Create a fixer [Part 1]

By Patrick Hochstenbach

This is part one of a two part overview of extending the Catmandu Fix language. As you might know already, the Fix language is used in Catmandu to transform JSON data. Our rationale for is is to ease the manipulation of library data formats. Fix is to JSON data what XSLT is for XML.

If you have a JSON input file containing name/value pairs you can use fixes to add or delete fields:

$ echo '{ "name": "Patrick" }' | catmandu convert
{"name":"Patrick"}

$ echo '{ "name": "Patrick" }' | catmandu convert --fix 'add_field("age","42")'
{"age":42,"name":"Patrick"}

You can write fixes on the command line or in a file:

$ cat myfixes.txt
add_field("age","42");
add_field("my.favorite.color","blue");
$ echo '{ "name": "Patrick" }' | catmandu convert --fix myfixes.txt
{"name":"Patrick","my":{"favorite":{"color":"blue"}},"age":42}

Check out our Cheat Sheet for more examples of possible fixes.

Fix code can also be integrated into Perl scripts. We can repeat the experiments above with the Perl code below.

use Catmandu::Fix;
use DDP;

my $fixer = Catmandu::Fix->new(fixes => ['add_field("age","42")']);
my $hash  = $fixer->fix({ name => 'Patrick '});

p $hash;

# Read the fixes from a file
my $fixer = Catmandu::Fix->new(fixes => ['myfixes.txt']);
my $hash  = $fixer->fix({ name => 'Patrick '});

p $hash;

Starting from Catmandu version 0.8006 it is also possible to inline all the fixes.

use Catmandu::Fix::add_field as => 'add_field';
use DDP;

my $hash  = { name => 'Patrick ' };

add_field($hash,'age','42');
add_field($hash,'my.favorite.color','blue');

p $hash;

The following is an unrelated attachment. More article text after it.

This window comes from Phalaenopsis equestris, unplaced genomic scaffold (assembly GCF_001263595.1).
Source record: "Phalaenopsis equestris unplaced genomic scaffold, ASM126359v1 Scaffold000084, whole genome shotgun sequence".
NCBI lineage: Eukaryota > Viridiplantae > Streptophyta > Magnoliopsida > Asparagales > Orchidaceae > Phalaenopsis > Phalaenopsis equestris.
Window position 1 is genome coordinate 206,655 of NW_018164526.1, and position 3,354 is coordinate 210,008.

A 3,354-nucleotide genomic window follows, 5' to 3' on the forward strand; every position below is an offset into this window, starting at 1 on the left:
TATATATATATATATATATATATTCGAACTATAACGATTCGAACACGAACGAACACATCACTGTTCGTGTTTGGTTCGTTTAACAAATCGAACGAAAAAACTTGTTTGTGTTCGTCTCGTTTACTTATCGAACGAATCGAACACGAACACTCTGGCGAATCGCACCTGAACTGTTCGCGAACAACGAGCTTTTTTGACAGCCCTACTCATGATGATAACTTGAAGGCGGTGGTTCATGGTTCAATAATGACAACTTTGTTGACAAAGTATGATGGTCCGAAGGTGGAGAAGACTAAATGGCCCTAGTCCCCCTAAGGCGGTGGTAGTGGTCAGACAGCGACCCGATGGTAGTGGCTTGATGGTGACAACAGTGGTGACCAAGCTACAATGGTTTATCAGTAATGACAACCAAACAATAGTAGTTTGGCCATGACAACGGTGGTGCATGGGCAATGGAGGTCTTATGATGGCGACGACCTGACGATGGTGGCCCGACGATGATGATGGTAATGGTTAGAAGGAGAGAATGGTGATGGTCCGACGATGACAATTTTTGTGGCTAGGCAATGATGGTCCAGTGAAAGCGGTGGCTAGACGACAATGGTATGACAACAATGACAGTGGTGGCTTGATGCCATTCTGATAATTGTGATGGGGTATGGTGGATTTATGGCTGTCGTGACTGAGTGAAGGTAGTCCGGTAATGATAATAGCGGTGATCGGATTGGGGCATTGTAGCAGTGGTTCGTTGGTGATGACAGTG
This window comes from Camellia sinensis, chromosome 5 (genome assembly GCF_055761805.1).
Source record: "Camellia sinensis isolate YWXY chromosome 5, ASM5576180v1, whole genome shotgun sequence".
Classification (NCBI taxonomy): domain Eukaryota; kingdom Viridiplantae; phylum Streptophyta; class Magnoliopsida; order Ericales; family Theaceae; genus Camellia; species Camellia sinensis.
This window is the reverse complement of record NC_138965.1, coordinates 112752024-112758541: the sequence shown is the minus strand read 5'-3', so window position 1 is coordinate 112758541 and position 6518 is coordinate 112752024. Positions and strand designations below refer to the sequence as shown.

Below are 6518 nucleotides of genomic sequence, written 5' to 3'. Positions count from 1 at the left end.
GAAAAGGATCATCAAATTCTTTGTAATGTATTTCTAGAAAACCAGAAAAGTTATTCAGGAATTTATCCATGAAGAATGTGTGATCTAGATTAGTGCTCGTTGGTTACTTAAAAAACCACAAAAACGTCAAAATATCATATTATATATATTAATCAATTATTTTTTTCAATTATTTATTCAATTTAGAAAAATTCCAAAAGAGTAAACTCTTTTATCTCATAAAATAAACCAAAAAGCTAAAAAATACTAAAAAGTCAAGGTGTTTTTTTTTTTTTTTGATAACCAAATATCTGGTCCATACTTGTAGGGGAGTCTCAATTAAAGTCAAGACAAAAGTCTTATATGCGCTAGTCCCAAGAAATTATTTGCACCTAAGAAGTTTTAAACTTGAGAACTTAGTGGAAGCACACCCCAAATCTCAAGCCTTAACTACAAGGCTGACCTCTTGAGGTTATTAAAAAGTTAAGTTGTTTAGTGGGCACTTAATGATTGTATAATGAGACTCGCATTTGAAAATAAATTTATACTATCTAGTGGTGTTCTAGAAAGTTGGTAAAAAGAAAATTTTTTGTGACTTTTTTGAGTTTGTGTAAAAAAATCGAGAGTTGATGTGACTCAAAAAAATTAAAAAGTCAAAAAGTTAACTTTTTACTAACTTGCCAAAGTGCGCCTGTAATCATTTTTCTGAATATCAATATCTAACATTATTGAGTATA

To extend the Fix language you need to create a new Perl package in the Catmandu::Fix namespace which implements a ‘fix’ method. This method gets as input a Perl hash and should return the changed Perl hash. Here is an trivial example of an ‘invert_field’ Fix which transforms a name/value-pair into a value/name pair:

package Catmandu::Fix::invert_field;

sub new {
    my ($class,$path) = @_;
    return bless { path => $path } , $class;
}

sub fix {
    my ($self,$data) = @_;
    my $name  = $self->{path};
    my $value = $data->{$name};

    delete $data->{$name};

    $data->{$value} = $name;

    $data;
}

1;

With this fix installed we can invert name/value pairs in our input data:

$ echo '{ "name": "Patrick" }' | catmandu convert --fix 'invert_field("name")'
 {"Patrick":"name"}

If you know exactly where in the Perl hash you need to make data changes, then this method of creating Fix functions is quite easy and straight forward. Things get complicated when you want to manipulate deeply nested hashes and arrays. For instance, almost all of the Catmandu provided fixes can manipulate very deeply nested structures:

add_field("my.very.deep.field.13.subfield.1.name","Patrick");

This ‘add_field’ fix above will operate on a very deep hash of arrays. To support this in your own created Fix functions you need to be able to parse JSON paths. In a next blog post we will go into more details of this process.

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